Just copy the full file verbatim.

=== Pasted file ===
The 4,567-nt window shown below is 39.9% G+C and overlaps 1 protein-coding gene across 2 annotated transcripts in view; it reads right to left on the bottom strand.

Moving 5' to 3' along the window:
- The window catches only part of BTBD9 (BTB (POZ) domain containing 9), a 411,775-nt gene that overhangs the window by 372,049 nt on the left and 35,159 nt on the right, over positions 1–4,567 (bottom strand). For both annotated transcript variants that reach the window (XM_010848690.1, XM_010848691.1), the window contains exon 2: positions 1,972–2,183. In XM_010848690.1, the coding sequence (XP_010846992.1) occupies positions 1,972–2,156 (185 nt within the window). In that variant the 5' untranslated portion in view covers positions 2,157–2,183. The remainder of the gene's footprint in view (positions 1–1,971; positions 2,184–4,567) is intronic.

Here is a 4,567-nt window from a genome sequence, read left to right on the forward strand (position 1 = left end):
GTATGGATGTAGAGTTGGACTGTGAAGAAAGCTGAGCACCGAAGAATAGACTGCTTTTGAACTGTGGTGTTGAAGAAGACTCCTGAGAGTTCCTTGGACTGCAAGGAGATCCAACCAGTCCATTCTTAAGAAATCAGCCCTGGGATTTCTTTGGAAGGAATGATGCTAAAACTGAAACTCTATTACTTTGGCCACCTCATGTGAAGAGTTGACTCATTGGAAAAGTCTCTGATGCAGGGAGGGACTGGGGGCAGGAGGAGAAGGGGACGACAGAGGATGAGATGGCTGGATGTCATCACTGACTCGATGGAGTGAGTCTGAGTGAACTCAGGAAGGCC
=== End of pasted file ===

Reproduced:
The 4,567-nt window shown below is 39.9% G+C and overlaps 1 protein-coding gene across 2 annotated transcripts in view; it reads right to left on the bottom strand.

Moving 5' to 3' along the window:
- The window catches only part of BTBD9 (BTB (POZ) domain containing 9), a 411,775-nt gene that overhangs the window by 372,049 nt on the left and 35,159 nt on the right, over positions 1–4,567 (bottom strand). For both annotated transcript variants that reach the window (XM_010848690.1, XM_010848691.1), the window contains exon 2: positions 1,972–2,183. In XM_010848690.1, the coding sequence (XP_010846992.1) occupies positions 1,972–2,156 (185 nt within the window). In that variant the 5' untranslated portion in view covers positions 2,157–2,183. The remainder of the gene's footprint in view (positions 1–1,971; positions 2,184–4,567) is intronic.

Here is a 4,567-nt window from a genome sequence, read left to right on the forward strand (position 1 = left end):
GTATGGATGTAGAGTTGGACTGTGAAGAAAGCTGAGCACCGAAGAATAGACTGCTTTTGAACTGTGGTGTTGAAGAAGACTCCTGAGAGTTCCTTGGACTGCAAGGAGATCCAACCAGTCCATTCTTAAGAAATCAGCCCTGGGATTTCTTTGGAAGGAATGATGCTAAAACTGAAACTCTATTACTTTGGCCACCTCATGTGAAGAGTTGACTCATTGGAAAAGTCTCTGATGCAGGGAGGGACTGGGGGCAGGAGGAGAAGGGGACGACAGAGGATGAGATGGCTGGATGTCATCACTGACTCGATGGAGTGAGTCTGAGTGAACTCAGGAAGGCC